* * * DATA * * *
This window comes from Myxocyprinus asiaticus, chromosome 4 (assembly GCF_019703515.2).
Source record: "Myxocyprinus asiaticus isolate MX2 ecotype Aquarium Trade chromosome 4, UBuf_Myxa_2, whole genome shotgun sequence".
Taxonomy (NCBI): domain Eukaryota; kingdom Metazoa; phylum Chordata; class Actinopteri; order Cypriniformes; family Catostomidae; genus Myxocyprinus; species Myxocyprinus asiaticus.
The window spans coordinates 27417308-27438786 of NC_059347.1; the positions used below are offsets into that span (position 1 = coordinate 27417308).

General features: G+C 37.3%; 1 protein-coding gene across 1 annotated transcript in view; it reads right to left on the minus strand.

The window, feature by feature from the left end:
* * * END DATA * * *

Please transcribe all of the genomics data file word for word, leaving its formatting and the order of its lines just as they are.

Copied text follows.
This window comes from Myxocyprinus asiaticus, chromosome 4 (assembly GCF_019703515.2).
Source record: "Myxocyprinus asiaticus isolate MX2 ecotype Aquarium Trade chromosome 4, UBuf_Myxa_2, whole genome shotgun sequence".
Taxonomy (NCBI): domain Eukaryota; kingdom Metazoa; phylum Chordata; class Actinopteri; order Cypriniformes; family Catostomidae; genus Myxocyprinus; species Myxocyprinus asiaticus.
The window spans coordinates 27417308-27438786 of NC_059347.1; the positions used below are offsets into that span (position 1 = coordinate 27417308).

General features: G+C 37.3%; 1 protein-coding gene across 1 annotated transcript in view; it reads right to left on the minus strand.

The window, feature by feature from the left end: